Pakistani women, particularly those living in rural areas, lack access to basic human rights guaranteed under the country’s constitution because of a host of factors – social norms and re-strictions being one of the more prominent. In particular, wom-en’s mobility is restricted, so much so that they are denied access to even those facilities – for example, public parks – that are meant for their recreation.
MAINSTREAMING MARGINALIZED COMMUNITIES
Kawish Latif Jokhio, a 28-year-old social activist from the un-derdeveloped and remote Badin district in Sindh province, has dedicated his energies to ameliorating the condition of sched-uled caste Hindus, who face discrimination at the hands of both upper caste Hindus and Muslims. To help the members of this marginalized community living in Badin district realize their full potential, Jokhio built their capacity and motivated them to fully participate in the 2015 local government elections.
More than 2.5 million scheduled caste Hindus continue to be extremely vulnerable to discrimination, marginalization and so-cial exclusion in Pakistan. Suffering from acute poverty and rampant illiteracy, coupled with widespread discrimination against them, they do not wield political influence at any level.
SETTING THE RIGHT TONE FOR RIGHTS!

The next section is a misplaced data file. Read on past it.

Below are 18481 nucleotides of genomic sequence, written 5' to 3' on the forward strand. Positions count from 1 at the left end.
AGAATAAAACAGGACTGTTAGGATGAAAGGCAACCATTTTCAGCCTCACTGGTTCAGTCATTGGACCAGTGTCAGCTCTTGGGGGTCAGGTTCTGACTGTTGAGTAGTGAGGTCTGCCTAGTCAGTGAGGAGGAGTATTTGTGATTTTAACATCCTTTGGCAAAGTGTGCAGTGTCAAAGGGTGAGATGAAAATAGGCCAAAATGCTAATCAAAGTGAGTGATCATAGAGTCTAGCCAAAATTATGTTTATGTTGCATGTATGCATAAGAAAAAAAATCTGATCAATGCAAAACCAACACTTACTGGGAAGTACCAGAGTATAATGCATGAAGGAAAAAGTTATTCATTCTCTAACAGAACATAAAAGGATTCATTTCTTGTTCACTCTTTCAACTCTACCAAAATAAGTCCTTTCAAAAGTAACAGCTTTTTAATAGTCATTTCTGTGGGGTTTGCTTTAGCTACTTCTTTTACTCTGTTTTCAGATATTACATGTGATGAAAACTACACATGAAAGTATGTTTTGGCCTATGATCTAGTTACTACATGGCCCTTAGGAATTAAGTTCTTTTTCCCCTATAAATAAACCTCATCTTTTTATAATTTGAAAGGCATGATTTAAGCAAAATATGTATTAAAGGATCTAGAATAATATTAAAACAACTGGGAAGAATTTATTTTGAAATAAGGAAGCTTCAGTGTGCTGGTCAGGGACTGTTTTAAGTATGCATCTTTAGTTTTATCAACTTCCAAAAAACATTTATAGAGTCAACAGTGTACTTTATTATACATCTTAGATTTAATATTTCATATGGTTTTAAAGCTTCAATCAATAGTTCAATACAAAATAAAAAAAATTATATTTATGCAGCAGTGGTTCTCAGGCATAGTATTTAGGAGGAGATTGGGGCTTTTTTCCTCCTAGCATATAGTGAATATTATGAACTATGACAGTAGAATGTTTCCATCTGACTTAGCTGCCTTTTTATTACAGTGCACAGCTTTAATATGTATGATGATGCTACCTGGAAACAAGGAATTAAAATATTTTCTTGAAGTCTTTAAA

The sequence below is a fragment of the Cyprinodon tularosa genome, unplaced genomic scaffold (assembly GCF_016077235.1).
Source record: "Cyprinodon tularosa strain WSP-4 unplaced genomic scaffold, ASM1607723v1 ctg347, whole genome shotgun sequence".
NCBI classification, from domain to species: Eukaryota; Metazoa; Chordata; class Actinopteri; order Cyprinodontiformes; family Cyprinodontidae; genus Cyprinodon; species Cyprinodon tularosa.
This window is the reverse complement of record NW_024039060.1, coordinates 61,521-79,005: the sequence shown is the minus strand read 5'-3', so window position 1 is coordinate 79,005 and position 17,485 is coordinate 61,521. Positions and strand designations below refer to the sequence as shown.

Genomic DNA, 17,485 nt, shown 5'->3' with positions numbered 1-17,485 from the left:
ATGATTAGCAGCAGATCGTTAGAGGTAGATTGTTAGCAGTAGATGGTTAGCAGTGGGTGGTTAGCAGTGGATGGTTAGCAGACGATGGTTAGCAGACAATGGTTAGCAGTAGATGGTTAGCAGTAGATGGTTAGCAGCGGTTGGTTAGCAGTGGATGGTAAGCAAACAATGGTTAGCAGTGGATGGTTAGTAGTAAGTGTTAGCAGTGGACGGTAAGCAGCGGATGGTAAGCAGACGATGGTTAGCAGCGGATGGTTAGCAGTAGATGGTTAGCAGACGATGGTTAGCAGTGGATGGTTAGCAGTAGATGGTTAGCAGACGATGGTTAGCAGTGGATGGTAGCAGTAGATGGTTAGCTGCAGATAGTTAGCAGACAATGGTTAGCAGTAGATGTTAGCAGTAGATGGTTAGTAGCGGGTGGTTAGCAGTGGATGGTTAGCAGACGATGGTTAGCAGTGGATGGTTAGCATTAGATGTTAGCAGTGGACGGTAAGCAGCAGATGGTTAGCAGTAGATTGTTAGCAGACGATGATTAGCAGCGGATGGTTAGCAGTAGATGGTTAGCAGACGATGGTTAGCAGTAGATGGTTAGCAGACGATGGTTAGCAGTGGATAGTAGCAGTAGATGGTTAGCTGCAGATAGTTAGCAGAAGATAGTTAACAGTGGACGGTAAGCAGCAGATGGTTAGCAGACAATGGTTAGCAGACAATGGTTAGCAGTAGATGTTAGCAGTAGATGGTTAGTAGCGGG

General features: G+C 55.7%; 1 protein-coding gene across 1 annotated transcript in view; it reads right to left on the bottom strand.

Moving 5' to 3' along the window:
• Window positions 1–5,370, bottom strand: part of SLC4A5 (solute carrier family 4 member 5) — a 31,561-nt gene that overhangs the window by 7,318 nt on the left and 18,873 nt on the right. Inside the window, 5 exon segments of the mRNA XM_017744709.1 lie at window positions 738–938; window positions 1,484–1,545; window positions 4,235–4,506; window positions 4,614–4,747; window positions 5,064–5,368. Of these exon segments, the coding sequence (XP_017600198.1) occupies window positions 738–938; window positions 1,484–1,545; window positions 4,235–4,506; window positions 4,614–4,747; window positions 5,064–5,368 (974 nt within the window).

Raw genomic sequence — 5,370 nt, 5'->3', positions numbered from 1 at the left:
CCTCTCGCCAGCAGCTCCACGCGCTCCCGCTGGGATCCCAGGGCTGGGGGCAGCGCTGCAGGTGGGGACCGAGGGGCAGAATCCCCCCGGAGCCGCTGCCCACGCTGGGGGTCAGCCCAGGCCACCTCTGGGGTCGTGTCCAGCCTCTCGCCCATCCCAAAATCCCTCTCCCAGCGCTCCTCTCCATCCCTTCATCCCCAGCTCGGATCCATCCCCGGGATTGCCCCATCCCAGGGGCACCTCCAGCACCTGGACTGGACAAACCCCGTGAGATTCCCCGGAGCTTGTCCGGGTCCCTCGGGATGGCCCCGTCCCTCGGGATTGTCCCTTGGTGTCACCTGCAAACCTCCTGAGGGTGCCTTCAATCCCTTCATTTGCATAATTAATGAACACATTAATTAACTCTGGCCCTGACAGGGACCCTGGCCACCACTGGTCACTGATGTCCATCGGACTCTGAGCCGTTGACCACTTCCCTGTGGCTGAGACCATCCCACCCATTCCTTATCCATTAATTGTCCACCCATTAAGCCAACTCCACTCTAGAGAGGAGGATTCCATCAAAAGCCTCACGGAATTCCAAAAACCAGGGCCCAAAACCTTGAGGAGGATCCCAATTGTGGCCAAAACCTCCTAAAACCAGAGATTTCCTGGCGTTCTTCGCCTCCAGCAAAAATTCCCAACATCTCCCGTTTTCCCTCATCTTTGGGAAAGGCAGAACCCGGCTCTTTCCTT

Fayyaz-ul-Islam, a 38-year old pharmaceutical representative-turned-development practitioner, has built the capacity of local communities in Mardan district to seek information from gov-ernment departments under the Khyber Pakhtunkhwa Right to Information (RTI) Act 2013, leading to marked improvements in social service delivery.
One of the primary reasons for irregularities by public officials in Khyber Pakhtunkhwa province was citizens’ lack of access to information that affected their lives. On the one hand, the lack of information created disconnect between citizens and public bodies; while, on the other, it incentivized corruption.
A HARBINGER OF CHANGE
Iqbal Ahmad Bhurt, a 44-year old social worker, has made a notable contribution to the society by helping the citizens raise their voice for improved public service delivery. Bhurt’s inter-ventions in Dadu and Khairpur districts of Sindh province have enabled the local communities to ask questions from and follow up with their elected representatives.